This article was originally posted on Educative, Inc. It was written by Jessica McKeirnan, a contracted writer and proofreader for Educative's courses.
So you’re thinking about switching careers away from software development. That’s understandable. It’s a hot field right now with great growth potential and seemingly endless opportunities. But that doesn’t mean you have to love programming all day every day.
There are tons of ways to stay in the tech industry (or not) and still use the valuable skills you’ve mastered as a software developer. This list is by no means exhaustive, but hopefully, it will get you thinking about what your next adventure could be!
In the tech world, technical writers are the explainers. The people who document code so other developers can understand it better, or make documents that explain products to customers. There is a wide range of how technical your writing needs to be. If you choose a backend job, you might be reading and documenting code all day. If you choose a consumer-side role, you might not be reading code at all. There are even industries outside of tech that use technical writers to help mediate between experts and consumers if you want to put your analytical skills to the test in another field.
These roles are more focused on interpersonal communication. You will own your product or project and ensure that the people creating it have what they need to succeed. Product managers are usually in charge of individual services or physical products while project managers are typically in charge of bigger, full-scale projects. A background in software development could be very useful in a position like this, especially if you need to communicate with the technical team. The faster you understand how your product/project works, the faster you can talk to other departments, customers, designers, etc. to help your team succeed. This is another job that exists in many industries so you have a choice as to how close you want to stay to the software.
Companies need people who understand enough about tech that they can explain it to others, whether that is customers or other team members. Similar to technical writers, content writers focus on explaining how things work to people who might not have any experience with computers or programming. This work is especially important in a world with so much industry crossover. User-facing technical writers might focus on how-to guides or synthesizing lists of resources to give quick and efficient fixes, but a content writer will find a way to create interest for a target audience. You might work on blog posts that explain what you did as a software developer or write curricula for companies like Educative who help teach students new skills.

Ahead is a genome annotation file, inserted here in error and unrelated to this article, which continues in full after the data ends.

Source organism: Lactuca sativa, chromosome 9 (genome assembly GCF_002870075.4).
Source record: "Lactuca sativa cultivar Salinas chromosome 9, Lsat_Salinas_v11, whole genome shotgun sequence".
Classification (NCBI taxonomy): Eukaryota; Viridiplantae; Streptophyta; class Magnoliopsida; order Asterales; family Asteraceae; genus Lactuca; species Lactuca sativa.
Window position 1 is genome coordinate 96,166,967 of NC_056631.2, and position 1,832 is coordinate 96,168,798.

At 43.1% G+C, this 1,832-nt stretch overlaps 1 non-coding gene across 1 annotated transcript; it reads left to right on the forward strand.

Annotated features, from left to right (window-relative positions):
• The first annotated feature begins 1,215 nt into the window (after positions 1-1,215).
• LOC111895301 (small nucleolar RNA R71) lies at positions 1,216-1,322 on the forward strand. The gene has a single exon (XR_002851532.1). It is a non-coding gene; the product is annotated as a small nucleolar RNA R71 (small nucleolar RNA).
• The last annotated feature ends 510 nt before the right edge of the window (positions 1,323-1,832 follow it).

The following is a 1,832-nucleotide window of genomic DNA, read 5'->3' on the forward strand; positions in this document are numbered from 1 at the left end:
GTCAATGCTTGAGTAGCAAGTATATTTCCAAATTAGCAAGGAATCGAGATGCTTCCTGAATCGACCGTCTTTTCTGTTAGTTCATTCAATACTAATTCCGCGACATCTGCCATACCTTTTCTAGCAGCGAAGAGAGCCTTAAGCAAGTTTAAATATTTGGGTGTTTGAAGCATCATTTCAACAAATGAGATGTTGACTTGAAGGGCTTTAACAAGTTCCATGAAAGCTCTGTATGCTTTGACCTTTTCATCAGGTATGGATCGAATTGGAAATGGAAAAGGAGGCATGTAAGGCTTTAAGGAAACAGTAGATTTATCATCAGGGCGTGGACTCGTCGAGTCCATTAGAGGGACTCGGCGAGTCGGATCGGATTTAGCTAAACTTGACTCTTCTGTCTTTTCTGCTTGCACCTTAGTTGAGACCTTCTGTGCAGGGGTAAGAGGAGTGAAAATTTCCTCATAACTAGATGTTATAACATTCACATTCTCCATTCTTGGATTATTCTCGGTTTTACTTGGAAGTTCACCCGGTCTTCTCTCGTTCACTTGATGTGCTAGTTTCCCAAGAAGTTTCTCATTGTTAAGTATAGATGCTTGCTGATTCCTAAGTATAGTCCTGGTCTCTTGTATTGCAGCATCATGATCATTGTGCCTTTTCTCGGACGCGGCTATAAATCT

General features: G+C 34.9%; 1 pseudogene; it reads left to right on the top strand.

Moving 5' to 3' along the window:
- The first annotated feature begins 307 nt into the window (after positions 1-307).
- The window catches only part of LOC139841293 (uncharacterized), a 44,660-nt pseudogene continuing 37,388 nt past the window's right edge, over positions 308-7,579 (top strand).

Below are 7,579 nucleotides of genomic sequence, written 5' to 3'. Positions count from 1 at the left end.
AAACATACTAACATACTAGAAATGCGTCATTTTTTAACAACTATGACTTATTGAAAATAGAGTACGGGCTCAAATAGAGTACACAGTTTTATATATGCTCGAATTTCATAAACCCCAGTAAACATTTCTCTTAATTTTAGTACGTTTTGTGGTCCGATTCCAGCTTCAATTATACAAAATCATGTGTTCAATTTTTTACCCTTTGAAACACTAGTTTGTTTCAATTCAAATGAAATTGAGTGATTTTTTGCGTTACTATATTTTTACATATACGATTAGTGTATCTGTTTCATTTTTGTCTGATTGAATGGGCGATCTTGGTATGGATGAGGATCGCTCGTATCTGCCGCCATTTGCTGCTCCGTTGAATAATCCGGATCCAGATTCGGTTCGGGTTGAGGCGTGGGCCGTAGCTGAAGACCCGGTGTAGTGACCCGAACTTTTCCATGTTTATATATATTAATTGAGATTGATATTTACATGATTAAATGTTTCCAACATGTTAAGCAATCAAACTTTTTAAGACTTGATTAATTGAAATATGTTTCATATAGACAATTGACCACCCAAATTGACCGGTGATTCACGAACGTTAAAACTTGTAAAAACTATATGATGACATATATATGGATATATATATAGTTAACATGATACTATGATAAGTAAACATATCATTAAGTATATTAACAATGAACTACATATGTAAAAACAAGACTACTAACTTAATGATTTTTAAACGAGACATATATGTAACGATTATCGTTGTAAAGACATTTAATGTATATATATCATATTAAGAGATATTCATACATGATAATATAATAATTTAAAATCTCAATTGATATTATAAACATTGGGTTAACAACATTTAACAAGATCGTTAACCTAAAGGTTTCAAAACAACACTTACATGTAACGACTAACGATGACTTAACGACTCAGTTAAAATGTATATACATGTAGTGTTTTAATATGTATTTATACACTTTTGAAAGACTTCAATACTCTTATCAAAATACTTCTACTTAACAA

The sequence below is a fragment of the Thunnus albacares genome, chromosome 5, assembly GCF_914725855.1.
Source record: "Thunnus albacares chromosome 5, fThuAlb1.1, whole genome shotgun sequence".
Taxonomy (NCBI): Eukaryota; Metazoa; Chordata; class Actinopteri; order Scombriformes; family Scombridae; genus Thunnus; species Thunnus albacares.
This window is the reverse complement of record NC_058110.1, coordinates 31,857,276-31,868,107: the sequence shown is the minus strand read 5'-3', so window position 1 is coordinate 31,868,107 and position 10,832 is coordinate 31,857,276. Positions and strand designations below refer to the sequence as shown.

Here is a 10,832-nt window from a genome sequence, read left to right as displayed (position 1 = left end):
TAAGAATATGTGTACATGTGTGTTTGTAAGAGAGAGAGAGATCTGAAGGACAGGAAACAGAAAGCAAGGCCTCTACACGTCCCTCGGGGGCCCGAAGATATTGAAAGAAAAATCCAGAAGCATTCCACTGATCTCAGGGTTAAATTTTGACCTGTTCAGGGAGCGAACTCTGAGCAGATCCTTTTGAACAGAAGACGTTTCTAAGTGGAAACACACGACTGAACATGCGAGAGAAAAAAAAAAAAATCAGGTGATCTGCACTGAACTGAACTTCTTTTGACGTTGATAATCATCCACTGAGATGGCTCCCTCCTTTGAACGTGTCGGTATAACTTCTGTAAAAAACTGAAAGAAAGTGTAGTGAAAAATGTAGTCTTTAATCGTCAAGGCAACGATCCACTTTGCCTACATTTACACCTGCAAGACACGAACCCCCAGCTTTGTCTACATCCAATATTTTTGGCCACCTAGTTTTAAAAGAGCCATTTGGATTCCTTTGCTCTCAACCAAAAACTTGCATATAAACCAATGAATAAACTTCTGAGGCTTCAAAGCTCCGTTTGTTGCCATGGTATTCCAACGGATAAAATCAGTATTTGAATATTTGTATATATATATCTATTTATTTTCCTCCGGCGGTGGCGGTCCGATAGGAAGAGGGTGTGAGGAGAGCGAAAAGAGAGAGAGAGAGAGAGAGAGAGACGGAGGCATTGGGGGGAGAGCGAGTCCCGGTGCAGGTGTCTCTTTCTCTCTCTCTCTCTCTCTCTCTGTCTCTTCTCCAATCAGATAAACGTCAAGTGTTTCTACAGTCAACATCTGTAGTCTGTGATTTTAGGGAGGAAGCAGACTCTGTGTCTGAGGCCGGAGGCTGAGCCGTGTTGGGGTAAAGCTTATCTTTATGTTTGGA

Penetration testing deals with ways to better prepare computer systems from cyber attacks. A pen test engineer gets to do ethical hacking to solve problems and protect vulnerable systems. You get to attempt breaching application systems to find weak spots and then write new code to fix those issues. This job is great for people who like to solve problems practically and work within a set of specific goals. Cybersecurity is a big issue, so there’s a great need for talented people to improve the world’s security systems.
Data scientists are problem solvers. They handle massive amounts of data and find ways to synthesize it into meaningful and useful solutions to problems that developers might not even know exist yet. Sometimes data scientists are told what they should be looking for (ways to increase sales, what categorizes the audience that most uses the product, etc.), but other times they are left to their own devices to research trends that the company may find useful. This job can be found in a number of industries, so you might be able to work in an industry that really interests you. If you enjoyed math and statistics in school or a previous job, this may be the path for you.